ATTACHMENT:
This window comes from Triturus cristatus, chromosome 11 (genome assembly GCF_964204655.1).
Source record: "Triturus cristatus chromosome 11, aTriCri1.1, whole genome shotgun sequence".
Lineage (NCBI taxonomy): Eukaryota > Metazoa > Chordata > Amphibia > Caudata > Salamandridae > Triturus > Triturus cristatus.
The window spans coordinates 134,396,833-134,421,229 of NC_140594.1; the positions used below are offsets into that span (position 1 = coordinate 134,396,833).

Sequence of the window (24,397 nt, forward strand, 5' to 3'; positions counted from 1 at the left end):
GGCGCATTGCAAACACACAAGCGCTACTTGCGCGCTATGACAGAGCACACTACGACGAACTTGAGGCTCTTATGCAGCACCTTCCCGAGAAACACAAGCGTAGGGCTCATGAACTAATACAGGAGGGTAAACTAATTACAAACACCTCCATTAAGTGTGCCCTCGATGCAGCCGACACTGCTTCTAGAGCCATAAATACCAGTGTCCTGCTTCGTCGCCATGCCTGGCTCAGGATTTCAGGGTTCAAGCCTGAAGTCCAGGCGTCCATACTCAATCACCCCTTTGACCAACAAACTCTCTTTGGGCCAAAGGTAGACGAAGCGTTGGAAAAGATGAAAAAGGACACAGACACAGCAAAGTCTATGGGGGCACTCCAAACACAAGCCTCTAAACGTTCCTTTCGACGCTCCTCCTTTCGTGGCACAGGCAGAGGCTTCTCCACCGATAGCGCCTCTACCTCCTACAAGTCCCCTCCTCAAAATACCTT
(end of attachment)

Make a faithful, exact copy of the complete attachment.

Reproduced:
This window comes from Triturus cristatus, chromosome 11 (genome assembly GCF_964204655.1).
Source record: "Triturus cristatus chromosome 11, aTriCri1.1, whole genome shotgun sequence".
Lineage (NCBI taxonomy): Eukaryota > Metazoa > Chordata > Amphibia > Caudata > Salamandridae > Triturus > Triturus cristatus.
The window spans coordinates 134,396,833-134,421,229 of NC_140594.1; the positions used below are offsets into that span (position 1 = coordinate 134,396,833).

Sequence of the window (24,397 nt, forward strand, 5' to 3'; positions counted from 1 at the left end):
GGCGCATTGCAAACACACAAGCGCTACTTGCGCGCTATGACAGAGCACACTACGACGAACTTGAGGCTCTTATGCAGCACCTTCCCGAGAAACACAAGCGTAGGGCTCATGAACTAATACAGGAGGGTAAACTAATTACAAACACCTCCATTAAGTGTGCCCTCGATGCAGCCGACACTGCTTCTAGAGCCATAAATACCAGTGTCCTGCTTCGTCGCCATGCCTGGCTCAGGATTTCAGGGTTCAAGCCTGAAGTCCAGGCGTCCATACTCAATCACCCCTTTGACCAACAAACTCTCTTTGGGCCAAAGGTAGACGAAGCGTTGGAAAAGATGAAAAAGGACACAGACACAGCAAAGTCTATGGGGGCACTCCAAACACAAGCCTCTAAACGTTCCTTTCGACGCTCCTCCTTTCGTGGCACAGGCAGAGGCTTCTCCACCGATAGCGCCTCTACCTCCTACAAGTCCCCTCCTCAAAATACCTT